Many people were initially introduced to the work of Clare Rojas in association with a generation of San Francisco artists that became internationally prominent in the early years of the last decade. Made canonical through the exhibition Beautiful Losers, much of Rojas' work then drew from various Russian and Eastern European folkloric subjects. Often dancing or engaged in general gaiety, Rojas' figures were born into a world that was increasingly becoming abstract.Read More
The acceleration of abstraction is arguably the greatest aesthetic paradigm in 20th century art and its history is as much aesthetic as it is political. Rojas' works mark a critical time in art history just prior to a crucial aesthetic bifurcation - the emergence of purely abstract work on one hand and the development of propagandistic Social Realism on the other. In this early series of her works, Rojas addressed this historical distinction not only in the work's style and content, but also regarding the public and social-driven nature of its exhibition.
In recent years, Rojas has made work that is increasingly abstract. While one might initially say that the figurative aspect of her work has been removed, it is not hard to see its lasting impact on Rojas' practice. Drawing from a similar palette and employing simplified and elegant forms that bear a resemblance to the figures of years past, Rojas' work begs the question again as to not only how we cognitively distinguish what is abstract from what is representative, but how these aesthetic distinctions that were critical over a century ago still have a significant impact on contemporary art today.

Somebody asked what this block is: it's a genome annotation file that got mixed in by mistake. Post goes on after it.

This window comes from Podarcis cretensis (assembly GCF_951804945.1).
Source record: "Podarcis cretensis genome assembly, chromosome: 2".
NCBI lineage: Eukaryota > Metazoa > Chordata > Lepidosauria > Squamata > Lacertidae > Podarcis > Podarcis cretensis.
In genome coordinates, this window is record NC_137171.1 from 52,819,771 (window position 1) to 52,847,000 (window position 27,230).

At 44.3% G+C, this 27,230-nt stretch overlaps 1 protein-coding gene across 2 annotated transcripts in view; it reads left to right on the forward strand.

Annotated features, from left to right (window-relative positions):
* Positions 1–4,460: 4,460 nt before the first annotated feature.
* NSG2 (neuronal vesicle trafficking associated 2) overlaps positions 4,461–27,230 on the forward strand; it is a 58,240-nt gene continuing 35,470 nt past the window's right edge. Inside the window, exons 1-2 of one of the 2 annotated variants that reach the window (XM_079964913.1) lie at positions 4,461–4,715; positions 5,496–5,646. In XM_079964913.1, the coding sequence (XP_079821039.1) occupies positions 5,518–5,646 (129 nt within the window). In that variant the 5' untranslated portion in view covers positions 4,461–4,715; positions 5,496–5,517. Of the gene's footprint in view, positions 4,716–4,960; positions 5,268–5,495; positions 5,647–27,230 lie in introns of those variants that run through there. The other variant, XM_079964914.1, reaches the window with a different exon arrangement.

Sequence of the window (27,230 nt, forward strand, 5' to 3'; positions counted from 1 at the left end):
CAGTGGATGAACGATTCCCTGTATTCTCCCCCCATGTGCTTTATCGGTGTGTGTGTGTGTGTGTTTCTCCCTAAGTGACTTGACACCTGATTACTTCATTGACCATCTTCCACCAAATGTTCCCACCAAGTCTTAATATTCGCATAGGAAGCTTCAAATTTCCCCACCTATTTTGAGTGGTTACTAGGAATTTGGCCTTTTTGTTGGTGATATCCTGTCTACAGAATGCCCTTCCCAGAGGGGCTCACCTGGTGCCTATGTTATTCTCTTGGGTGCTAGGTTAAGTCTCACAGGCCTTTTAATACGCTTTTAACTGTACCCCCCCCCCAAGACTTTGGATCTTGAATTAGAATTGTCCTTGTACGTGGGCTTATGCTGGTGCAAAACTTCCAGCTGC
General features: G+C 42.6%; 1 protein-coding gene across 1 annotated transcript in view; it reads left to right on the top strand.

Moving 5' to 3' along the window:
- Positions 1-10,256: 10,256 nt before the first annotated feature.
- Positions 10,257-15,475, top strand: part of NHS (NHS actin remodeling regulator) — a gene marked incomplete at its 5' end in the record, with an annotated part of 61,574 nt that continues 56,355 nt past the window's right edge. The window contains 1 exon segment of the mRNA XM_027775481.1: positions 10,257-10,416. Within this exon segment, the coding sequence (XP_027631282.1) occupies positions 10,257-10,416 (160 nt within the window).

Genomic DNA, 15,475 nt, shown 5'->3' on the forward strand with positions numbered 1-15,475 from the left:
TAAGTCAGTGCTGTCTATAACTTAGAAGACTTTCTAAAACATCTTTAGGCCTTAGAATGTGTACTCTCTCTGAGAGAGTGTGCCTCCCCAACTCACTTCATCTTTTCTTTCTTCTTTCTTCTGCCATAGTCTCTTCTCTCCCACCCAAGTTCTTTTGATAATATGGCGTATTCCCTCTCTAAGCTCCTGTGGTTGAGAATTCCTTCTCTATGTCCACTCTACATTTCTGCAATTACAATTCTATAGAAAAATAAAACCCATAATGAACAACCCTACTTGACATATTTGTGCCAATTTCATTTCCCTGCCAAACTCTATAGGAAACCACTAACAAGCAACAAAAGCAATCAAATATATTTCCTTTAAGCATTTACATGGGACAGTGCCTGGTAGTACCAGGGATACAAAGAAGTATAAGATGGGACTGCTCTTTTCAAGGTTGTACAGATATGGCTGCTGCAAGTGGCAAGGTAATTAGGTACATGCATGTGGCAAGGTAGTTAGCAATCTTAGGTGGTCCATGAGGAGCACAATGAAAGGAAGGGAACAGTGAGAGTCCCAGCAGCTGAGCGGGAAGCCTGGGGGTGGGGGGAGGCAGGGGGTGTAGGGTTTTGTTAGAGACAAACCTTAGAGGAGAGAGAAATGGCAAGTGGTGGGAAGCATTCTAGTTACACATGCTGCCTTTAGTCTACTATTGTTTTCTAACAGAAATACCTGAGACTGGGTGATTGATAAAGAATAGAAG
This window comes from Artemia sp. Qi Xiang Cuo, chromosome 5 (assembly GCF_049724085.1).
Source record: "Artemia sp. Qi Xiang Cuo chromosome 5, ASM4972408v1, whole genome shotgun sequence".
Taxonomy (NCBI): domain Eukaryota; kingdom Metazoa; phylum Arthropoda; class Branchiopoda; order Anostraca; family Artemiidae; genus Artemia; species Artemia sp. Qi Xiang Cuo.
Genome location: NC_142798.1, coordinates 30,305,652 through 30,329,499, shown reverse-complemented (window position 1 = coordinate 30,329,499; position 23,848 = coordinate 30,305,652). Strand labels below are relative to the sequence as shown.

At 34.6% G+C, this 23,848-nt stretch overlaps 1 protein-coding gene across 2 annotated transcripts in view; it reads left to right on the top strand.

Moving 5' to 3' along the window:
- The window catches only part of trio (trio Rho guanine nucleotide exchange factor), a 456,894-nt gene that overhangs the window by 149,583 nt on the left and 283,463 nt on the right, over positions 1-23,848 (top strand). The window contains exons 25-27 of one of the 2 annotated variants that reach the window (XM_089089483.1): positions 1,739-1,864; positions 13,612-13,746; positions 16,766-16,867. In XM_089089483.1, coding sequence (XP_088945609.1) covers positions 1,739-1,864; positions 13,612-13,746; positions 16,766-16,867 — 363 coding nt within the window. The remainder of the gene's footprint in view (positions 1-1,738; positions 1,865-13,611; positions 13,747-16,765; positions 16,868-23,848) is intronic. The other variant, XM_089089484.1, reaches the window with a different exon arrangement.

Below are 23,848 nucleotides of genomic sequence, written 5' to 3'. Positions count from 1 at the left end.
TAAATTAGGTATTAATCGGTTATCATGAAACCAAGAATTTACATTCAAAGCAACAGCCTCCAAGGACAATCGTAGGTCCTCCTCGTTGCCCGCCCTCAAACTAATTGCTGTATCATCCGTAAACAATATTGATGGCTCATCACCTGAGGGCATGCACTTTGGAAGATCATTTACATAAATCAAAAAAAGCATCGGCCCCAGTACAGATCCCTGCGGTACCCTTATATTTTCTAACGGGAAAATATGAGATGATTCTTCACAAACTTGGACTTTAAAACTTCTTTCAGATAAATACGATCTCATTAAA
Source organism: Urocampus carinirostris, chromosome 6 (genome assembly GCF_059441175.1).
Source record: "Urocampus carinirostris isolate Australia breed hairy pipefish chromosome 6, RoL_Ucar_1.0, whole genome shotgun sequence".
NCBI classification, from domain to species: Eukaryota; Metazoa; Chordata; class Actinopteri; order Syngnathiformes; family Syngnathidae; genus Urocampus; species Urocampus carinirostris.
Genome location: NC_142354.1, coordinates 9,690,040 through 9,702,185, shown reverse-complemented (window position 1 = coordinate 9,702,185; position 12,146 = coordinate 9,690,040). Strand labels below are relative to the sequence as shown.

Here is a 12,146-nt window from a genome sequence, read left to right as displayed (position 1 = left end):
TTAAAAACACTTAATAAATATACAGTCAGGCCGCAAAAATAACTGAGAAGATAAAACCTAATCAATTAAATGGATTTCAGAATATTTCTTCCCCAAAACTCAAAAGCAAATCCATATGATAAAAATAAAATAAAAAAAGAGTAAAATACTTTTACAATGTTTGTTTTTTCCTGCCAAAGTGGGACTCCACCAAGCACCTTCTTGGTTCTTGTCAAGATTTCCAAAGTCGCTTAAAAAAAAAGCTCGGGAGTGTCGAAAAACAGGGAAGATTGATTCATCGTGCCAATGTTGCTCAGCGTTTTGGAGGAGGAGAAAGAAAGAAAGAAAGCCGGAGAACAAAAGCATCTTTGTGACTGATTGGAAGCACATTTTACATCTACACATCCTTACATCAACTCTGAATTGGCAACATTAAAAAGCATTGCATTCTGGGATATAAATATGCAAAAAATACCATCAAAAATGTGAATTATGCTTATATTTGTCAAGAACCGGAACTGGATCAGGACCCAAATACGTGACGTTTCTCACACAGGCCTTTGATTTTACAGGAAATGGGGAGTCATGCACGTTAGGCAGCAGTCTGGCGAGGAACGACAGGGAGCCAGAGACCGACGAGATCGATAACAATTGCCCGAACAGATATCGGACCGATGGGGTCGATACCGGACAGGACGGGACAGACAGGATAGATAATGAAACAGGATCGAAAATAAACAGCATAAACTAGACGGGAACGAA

Clare Rojas (b. 1976 in Columbus) lives and works in San Francisco. Her work has been featured in solo exhibitions including self-titled shows at Vladmir Restoin Roitfeld, New York and Galleri Nicolai Wallner, Copenhagen; Spaces in Between at Kavi Gupta Chicago | Berlin; Pith at Prism, Los Angeles and We They, We They at IKON Gallery, Birmingham and the Museum of Craft and Folk Art, San Francisco. Rojas’ work has been reviewed in such publications as the Huffington Post, Artforum international Magazine, Art in America, Interview Magazine, the New York Times, and Art Review. Rojas' received her MFA from the School of the Art Institute of Chicago in 2002 and her BFA from the Rhode Island School of Design in 1998.
Galleries have reported stronger than anticipated sales at Frieze New York's Viewing Rooms, which opened to VIPs on 6 May. The online event, initiated after the physical fair was cancelled due to COVID-19, opens to the public from 8-15 May.